Ross Douthat in The New York Times:
This column tries to keep its cool, but last week I briefly surrendered to crisis and existential dread, to the sense that an entire world is dissolving underneath our feet — institutions crumbling, authorities corrupted, faith in the whole experiment evaporating. How did I enter this apocalyptic mood? Not by reading about Trump’s Washington or the Middle East, but by downloading a package of essays from The Chronicle of Higher Education on the academic world that helped educate me — the humanities and especially the study of literature, whose apparently-terminal condition makes the condition of the American Republic look like ruddy health. The package’s title is a single word, “Endgame,” and its opening text reads like the crawl for a disaster movie. “The academic study of literature is no longer on the verge of field collapse. It’s in the midst of it.” Jobs are disappearing, subfields are evaporating, enrollment has tanked, and amid the wreckage the custodians of humanism are “befuddled and without purpose.”
The Chronicle essays cover administrative and political battles, the transformed hiring process, the rebellions of graduate students, and the golfing-under-a-volcano aspects of the Modern Language Association conference. But the central essays are the ones that deal with the existential questions, the ways that humanism tries — and lately fails — to justify itself. In the most interesting one, the University of Melbourne’s Simon During portrays the decline of the humanities as a new form of secularization, an echo of past crises of established Christian faith. Once consecrated in place of Christianity, he suggests, high culture is now experiencing its own crisis of belief: Like revelation and tradition before it, “the value of a canon … can no longer be assumed,” leaving the humane pursuits as an option for eccentrics rather than something essential for an educated life. During’s essay is very shrewd, and anyone who has considered secularization in a religious context will recognize truths in the parallels it draws. But at the same time they will also recognize the genre to which it belongs: a statement of regretful unbelief that tries to preserve faith in a more attenuated form (maybe “our canon does not bear any absolute truth and beauty,” but we don’t want to live with an “empty heritage” or “disown and waste the pasts that have formed us”) and to make it useful to some other cause, like the wider left-wing struggle against neoliberalism.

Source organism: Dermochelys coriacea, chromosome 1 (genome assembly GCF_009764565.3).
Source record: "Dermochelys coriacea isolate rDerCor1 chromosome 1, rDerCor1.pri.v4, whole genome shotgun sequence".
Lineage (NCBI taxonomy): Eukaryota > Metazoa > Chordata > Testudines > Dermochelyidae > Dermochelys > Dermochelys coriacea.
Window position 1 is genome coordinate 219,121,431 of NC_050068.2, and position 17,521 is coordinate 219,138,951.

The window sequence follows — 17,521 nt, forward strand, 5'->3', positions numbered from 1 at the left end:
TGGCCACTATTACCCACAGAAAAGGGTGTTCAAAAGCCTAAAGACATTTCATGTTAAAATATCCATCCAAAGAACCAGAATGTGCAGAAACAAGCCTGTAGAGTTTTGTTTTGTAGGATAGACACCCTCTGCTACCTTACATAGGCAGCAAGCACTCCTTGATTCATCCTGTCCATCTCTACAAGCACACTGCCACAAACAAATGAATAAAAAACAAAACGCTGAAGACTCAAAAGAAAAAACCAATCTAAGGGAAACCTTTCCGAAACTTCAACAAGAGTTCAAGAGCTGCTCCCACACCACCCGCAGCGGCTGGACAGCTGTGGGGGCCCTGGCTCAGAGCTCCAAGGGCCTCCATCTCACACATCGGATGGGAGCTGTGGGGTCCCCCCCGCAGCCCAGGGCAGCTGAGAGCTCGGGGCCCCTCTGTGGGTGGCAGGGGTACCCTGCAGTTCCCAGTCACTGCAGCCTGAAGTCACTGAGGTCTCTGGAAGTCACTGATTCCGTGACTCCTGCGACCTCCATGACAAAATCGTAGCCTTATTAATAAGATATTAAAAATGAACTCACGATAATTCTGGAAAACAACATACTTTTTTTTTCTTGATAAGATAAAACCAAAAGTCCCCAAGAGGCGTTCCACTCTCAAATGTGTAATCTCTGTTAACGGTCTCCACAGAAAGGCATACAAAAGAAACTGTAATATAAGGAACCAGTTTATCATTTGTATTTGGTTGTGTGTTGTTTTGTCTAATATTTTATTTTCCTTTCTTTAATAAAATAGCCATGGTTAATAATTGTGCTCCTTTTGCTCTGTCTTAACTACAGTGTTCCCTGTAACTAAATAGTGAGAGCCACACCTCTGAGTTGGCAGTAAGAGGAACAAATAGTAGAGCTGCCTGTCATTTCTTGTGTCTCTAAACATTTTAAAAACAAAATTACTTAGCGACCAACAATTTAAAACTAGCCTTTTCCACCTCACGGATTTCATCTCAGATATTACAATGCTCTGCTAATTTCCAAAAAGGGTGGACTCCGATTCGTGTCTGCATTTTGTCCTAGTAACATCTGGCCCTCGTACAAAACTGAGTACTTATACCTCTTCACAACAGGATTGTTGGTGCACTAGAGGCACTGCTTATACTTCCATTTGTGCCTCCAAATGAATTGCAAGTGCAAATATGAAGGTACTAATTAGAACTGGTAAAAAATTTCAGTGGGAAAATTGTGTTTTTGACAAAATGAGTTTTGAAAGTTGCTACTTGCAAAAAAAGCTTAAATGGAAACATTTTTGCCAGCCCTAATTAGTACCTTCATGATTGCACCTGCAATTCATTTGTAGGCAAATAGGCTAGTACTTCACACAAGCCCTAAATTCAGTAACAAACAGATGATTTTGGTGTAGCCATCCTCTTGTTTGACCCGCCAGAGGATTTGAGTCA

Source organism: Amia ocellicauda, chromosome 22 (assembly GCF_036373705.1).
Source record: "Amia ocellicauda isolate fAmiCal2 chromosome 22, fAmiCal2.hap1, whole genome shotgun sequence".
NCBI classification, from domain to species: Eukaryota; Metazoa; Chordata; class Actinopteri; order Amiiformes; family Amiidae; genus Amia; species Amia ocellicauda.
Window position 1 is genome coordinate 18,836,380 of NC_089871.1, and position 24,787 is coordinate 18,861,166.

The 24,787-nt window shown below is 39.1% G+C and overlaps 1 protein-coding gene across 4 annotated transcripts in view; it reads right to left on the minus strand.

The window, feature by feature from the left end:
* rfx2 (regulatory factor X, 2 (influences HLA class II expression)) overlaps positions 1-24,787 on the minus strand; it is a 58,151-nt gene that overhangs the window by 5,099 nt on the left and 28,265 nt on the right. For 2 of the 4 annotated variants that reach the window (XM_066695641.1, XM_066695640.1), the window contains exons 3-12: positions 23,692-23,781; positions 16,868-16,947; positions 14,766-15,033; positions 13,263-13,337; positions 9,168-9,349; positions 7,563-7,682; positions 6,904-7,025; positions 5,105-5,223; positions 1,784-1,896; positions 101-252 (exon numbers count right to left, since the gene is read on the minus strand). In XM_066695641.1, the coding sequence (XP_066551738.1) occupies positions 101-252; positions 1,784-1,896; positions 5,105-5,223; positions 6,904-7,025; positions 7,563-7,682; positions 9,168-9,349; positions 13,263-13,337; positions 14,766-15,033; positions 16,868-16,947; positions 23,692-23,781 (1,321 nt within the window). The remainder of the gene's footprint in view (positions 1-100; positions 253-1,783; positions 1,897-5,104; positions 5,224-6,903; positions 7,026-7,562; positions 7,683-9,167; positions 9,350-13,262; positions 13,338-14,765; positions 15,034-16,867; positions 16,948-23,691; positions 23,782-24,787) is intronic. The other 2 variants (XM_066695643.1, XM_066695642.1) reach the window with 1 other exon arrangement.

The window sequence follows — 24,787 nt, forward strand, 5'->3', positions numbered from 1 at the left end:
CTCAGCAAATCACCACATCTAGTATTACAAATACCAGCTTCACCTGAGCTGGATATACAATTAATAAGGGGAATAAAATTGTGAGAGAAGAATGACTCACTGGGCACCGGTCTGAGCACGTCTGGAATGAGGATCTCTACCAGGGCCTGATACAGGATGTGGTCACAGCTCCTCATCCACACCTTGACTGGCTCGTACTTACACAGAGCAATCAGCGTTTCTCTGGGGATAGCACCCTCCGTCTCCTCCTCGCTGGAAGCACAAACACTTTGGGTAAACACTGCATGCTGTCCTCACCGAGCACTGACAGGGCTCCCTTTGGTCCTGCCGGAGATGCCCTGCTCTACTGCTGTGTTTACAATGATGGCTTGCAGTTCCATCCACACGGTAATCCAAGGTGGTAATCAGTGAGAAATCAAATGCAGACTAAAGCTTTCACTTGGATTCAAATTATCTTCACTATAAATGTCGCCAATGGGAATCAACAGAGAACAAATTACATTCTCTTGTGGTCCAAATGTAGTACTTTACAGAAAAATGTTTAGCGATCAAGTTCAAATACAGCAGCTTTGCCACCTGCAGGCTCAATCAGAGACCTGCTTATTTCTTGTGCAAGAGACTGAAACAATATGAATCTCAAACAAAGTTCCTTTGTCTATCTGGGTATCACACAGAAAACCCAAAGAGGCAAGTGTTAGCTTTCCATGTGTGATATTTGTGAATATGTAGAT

And if there’s any lesson that the decline of Christianity holds for the painful death of the English department, it’s that if you aspire to keep your faith alive even in a reduced, non-hegemonic form, you need more than attenuated belief and socially-useful applications. A thousand different forces are killing student interest in the humanities and cultural interest in high culture, and both preservation or recovery depend on more than just a belief in truth and beauty, a belief that “the best that has been thought and said” is not an empty phrase. But they depend at least on that belief, at least on the ideas that certain books and arts and forms are superior, transcendent, at least on the belief that students should learn to value these texts and forms before attempting their critical dissection.